If it isn’t conveniently close or online, most people can’t be bothered — but music remains one of the only experiences people will endure overpriced water, sweltering heat, and elbow-jabbing crowds for. We’ve pondered the rise of national music festivals and appreciated the communal experiences they offer, but today we go back to the template for all fests: Woodstock (celebrating its 45th anniversary this year).
The 1969 “Aquarian Exposition” held at a 600-acre dairy farm in the Catskills over three days saw dozens of acts and more than half a million people in attendance. Rolling Stone magazine’s first photographer Baron Wolman captured it all. His unseen images from the iconic festival, published for the first time this August by Reel Art Press, offer a rarely seen view from the ground. “I ended up spending most of my time out in the wild with the crowd because what was happening ‘out there’ was just too interesting not to explore,” he explains. The energy is palpable in Wolman’s images, which capture breathless moments before performers took the stage, long-haired friends draped across the landscape getting high, and a sea of people covered in sweat and mud.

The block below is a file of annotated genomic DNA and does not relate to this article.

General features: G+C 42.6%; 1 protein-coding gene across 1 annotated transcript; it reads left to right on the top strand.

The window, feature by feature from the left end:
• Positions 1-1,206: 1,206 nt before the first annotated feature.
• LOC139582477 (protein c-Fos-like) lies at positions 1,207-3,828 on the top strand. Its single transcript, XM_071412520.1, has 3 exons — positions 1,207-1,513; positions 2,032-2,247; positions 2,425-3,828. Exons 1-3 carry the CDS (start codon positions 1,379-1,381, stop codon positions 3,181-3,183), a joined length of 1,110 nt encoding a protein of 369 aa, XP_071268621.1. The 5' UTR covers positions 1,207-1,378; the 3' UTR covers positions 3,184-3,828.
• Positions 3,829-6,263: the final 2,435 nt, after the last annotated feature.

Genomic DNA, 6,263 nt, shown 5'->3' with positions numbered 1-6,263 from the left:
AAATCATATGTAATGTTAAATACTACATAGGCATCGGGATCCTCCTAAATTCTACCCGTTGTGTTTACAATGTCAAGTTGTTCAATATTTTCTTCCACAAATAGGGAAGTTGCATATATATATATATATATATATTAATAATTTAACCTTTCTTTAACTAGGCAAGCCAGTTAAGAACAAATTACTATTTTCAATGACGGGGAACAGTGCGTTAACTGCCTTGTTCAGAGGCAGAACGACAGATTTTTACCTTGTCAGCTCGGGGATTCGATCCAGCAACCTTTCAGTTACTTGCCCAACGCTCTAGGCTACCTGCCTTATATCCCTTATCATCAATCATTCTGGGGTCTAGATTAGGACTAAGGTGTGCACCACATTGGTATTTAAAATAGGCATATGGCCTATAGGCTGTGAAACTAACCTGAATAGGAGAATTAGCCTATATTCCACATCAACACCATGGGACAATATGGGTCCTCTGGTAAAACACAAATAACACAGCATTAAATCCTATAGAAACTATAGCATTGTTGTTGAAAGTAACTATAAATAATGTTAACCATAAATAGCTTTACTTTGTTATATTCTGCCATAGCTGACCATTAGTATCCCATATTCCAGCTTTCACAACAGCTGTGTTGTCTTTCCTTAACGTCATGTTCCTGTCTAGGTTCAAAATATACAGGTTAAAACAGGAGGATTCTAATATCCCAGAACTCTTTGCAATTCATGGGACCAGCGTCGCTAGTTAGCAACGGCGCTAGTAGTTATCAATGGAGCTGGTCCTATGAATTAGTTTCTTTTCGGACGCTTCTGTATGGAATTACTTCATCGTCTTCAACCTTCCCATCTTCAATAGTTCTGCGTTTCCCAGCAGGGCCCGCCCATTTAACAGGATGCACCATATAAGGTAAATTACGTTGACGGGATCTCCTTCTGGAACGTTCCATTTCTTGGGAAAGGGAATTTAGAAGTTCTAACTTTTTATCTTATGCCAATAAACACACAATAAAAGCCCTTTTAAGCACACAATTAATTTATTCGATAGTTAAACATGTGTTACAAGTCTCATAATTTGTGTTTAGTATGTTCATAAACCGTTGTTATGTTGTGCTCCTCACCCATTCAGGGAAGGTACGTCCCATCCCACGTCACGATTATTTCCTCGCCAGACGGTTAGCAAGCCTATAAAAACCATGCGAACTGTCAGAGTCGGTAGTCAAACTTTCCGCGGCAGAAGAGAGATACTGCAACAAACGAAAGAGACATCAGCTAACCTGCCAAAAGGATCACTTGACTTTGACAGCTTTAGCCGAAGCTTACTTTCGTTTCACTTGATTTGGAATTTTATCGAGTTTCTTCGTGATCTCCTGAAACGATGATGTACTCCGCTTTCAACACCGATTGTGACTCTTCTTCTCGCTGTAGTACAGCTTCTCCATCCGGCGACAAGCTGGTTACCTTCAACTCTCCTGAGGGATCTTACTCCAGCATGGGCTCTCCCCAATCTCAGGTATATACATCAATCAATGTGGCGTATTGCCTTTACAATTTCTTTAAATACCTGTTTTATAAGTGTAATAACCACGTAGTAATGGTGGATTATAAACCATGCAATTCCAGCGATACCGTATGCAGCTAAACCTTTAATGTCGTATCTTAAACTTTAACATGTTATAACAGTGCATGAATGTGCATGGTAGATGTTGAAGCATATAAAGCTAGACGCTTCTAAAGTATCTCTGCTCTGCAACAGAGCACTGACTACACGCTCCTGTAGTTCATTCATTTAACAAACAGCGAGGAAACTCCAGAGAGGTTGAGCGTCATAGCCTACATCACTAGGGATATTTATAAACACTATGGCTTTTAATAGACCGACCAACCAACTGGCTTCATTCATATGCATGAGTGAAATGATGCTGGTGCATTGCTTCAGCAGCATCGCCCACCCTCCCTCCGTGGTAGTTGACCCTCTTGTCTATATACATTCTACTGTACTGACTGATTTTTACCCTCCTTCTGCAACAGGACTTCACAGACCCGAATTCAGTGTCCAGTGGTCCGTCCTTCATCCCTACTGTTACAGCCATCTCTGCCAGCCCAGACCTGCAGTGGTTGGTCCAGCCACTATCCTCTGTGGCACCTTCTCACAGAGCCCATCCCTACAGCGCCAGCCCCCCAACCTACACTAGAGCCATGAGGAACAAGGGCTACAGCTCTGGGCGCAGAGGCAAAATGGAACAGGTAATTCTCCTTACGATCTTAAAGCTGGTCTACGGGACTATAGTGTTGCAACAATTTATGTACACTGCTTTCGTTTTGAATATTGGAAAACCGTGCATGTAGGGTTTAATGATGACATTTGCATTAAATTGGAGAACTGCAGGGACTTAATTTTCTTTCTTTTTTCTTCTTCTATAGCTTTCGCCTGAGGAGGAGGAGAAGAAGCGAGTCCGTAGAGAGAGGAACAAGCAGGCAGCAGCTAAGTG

Wolman’s Woodstock, featuring a foreword by guitar legend Carlos Santana, includes an extensive Q&A with festival creator Michael Lang, the artist’s contact sheets and outtakes, and more. See a preview of Wolman’s definitive photographic essay in our gallery, with comments from the artist. Visit Reel Art Press for more information.
“This was the view from the stage, 300,000 strong, with the lens not wide enough to take in the entire crowd.”
“Rain and mud were constant companions to the music and the joy of the Woodstock experience.”
“Grace Slick of Jefferson Airplane surveys the crowd, prior to picking up the microphone.”
“The beatific beautiful people at Woodstock, they just happened to be hippies.”
“Chemical joy was widespread (but not harmful) at the festival.”
“Cooling off, escaping the heat and humidity of Bethel, in central New York.”
“I call this one, ‘Eat and toke — feeding the body and the mind.'”
“The natives welcomed the hoards of young counterculture celebrants.”
“Thirsty hippies tried for an hour to fill their cup with milk — the cow was not corporative.”
“This photograph is the cover photo for the Woodstock issue of Rolling Stone magazine.”
“Back in the woods, all the vibes were always groovy.”